The weather forecast this past Friday was dismal. Thank goodness for a break from the rain, because I was able to tour a “secret” garden: Dunn Gardens.
We never would have found these lovely gardens without the help of a man the neighborhood who gave my friend and I the crucial tip: Look for the white gate. Sure enough, there it was, a simple white gate which led down a nondescript driveway in a rather generic cul-de-sac on the northern edge of Seattle. We drove past it twice without a clue and might have continued to do so.
Happily this was not the case and we soon found ourselves in the knowledgeable company of our docent, John. Small world too—my garden tour companion, Carrie, knew John from their days as students of horticulture. Carrie also recognized another woman on our tour who did her wedding makeup many years ago.
Before heading outside, John told us about the history of Dunn Gardens. Our history lesson took place in the former home of Edward Bernard Dunn, the second child of Arthur and Jeanette Williams Dunn, who originally purchased the land where Dunn Gardens is located. Edward converted the garage—where his father used to keep the family’s Packard—into his home in 1947.
Arthur made a fortune as a founding partner in a successful salmon-processing company, and decided to purchase 10 undeveloped rural acres in 1914, in what is currently the Broadview neighborhood of Seattle. He intended to use the land as the family’s summer country home, so in 1915 he commissioned the Olmsted Brothers, renowned landscape designers to locate a cottage on the property and develop a landscape plan.
Olmsted is famous for designing Central Park in New York City, but not as many people are aware of how many Olmsted parks and private homes are located in Seattle. Dunn Gardens is one of the few Olmsted-designed private properties that can be toured by the public. Dunn made sure that his beautiful woodland garden would be preserved by creating a trust to maintain the property. In 1945, when he died, the property was divided among family members. Some of Dunn’s descendants still live on the property to this day.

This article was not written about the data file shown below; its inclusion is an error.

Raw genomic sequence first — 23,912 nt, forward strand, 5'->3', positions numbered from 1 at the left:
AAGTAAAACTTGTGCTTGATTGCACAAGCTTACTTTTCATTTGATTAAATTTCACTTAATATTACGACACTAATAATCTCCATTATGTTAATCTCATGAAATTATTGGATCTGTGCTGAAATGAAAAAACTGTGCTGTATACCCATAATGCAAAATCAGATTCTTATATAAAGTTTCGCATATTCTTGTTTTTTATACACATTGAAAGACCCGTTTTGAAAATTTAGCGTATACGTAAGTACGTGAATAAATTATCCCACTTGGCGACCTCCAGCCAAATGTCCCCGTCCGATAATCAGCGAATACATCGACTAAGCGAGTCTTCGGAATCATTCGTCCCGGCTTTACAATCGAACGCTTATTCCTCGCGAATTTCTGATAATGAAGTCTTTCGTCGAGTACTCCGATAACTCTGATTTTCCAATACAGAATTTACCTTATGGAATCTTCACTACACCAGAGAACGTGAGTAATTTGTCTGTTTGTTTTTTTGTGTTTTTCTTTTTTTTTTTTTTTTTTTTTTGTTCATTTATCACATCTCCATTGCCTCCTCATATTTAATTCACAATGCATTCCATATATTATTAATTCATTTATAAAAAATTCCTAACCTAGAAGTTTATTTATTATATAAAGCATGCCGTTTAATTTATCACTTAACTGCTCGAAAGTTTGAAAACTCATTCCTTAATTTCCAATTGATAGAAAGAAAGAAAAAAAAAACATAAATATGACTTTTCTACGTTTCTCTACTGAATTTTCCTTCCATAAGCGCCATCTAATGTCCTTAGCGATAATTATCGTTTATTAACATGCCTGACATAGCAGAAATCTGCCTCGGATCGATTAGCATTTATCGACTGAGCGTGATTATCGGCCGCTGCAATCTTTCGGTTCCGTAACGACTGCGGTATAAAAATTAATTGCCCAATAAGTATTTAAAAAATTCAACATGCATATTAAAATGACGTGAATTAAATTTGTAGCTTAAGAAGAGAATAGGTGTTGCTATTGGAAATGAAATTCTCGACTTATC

Olmsted preferred to work with the natural topography, so their plan for Dunn’s property incorporated the panoramic view, ravine and existing fir trees and other plants Deciduous trees were added for texture and color, and Arthur Dunn—a skilled and knowledgeable gardener—implemented the design himself. If he made any changes, he aspired to maintain the philosophy and character Olmsted intended, which is that a garden should look as though it was created by nature, even if everything was planned.
Dunn was proud of his garden and rightly so. There are paths and broad lawns, garden “rooms” that take you through what feels like a series of parks, from an open lawn ringed with trees and a blue chandelier.
To a Japanese garden designed by Fujitaro Kubota of Kubota Gardens fame.
I was in awe that such a stunning woodland park was hiding so quietly behind an unassuming gate in a suburban Seattle neighborhood. I’ve wanted to visit Dunn Gardens for years and, now that I’ve found it, I will come back to see its beauty throughout the seasons.
2015 is Dunn Garden’s Centennial anniversary. As a gardener myself, I try to imagine what this landscape looked like 100 years ago when it was first planted.
Gradually and silently the charm comes over us;
we know not exactly where or how.
~Frederick Law Olmsted
To visit Dunn Gardens, you must reserve a spot on a docent-led tour ($10/$5 for seniors). Tours last about 1.5 hours and run April 1 through July and September 1 through October on the following days: Thursdays at 1:00 p.m., Fridays at 10:00 a.m. and 1:00 p.m., and Saturdays: 10:00 a.m. You can register online (http://www.dunngardens.org/visiting-tours) or by phone (206-362-0933).
Take the road less traveled, Beth